Counseling Center

Washington High School Counseling Department provides the emotional support and guidance necessary to help individuals effectively cope with their lives. We provide assistance for students and their families as they work through life's challenges.

​Student Support Groups

A support group offers people who have common concerns and similar life situations the opportunity to meet and share their experiences, knowledge, difficulties, and triumphs. Another way to think of a support group is as a "mutual help" group, because the participants support and help each other through their individual processes of growth. All groups will address self-esteem, problem solving, and decision –making. All groups will also provide opportunities for sharing of personal concerns and time to show support for one another. Groups differ in length of duration. Please see your counselor if you are interested in participating in a group.

 

Counseling Office
P: (605) 367-7973

Angela Wendt
Counseling Department Secretary

Kevin Deneui
Registrar

Jacob Mcdonald
Counselor (A-CL)

Jennifer Witt
Counselor (CO-HAN)

Laura Meile
Counselor (HAP-LI)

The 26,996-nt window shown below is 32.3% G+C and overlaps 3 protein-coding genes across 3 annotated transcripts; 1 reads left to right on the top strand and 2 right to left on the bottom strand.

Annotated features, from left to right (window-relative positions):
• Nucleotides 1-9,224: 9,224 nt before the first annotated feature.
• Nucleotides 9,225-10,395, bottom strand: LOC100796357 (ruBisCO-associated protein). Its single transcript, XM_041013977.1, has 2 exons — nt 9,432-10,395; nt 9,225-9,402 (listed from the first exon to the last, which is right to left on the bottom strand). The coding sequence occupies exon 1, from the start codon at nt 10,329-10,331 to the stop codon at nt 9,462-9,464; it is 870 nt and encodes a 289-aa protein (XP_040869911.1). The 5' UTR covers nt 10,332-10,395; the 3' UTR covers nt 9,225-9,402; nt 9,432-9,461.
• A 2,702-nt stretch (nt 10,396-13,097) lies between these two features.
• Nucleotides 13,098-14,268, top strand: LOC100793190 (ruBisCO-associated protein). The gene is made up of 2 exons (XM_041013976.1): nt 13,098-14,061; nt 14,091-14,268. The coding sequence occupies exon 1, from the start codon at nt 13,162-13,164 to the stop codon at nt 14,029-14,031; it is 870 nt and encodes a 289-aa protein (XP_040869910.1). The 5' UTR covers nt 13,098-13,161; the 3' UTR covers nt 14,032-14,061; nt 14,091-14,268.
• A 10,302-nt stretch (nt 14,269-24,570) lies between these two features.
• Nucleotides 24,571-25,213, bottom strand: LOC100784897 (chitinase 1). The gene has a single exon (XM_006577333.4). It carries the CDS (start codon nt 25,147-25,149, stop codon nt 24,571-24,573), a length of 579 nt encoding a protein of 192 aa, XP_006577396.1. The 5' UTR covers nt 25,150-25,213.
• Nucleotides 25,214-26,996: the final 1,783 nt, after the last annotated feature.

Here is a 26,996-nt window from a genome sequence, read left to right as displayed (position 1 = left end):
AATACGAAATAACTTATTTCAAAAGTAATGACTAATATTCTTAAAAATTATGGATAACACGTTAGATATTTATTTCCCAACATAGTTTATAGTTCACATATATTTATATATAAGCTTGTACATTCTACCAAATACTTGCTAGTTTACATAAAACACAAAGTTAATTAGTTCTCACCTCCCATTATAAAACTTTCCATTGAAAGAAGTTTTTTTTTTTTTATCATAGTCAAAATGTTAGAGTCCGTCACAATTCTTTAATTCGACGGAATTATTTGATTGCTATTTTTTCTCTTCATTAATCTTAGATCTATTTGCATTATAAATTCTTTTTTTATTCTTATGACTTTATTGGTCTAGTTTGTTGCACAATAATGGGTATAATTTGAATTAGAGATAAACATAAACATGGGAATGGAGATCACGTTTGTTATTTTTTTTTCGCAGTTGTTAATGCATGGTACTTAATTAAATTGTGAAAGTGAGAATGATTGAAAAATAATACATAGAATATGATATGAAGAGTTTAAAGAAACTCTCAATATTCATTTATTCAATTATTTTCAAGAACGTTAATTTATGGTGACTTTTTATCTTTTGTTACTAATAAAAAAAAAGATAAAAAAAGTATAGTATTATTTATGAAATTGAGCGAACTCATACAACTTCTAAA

Tammy Nold
Counselor (LO-PER)

Holly Borchers
Counselor (PES-SN)

Travis Sieber
Counselor (SO-Z)​

Jennifer Schelske
Classroom to Careers Advisor

Roberta Bennett
Success Coordinator

Jennifer Cornett
Social Worker

Data Information

Achieving our mission, to educate and prepare each student to succeed in a changing world, hinges on our ability to continually improve the effectiveness of our schools. Multiple factors impact student achievement and serve as indicators of effective schools. This Data Profile Directory is prepared to provide parents, educators, and the community with a data profile of various school effectiveness indicators. The directory should be used as one source of data for identifying a school's present status, assessing overall student progress, and planning for continual school improvement.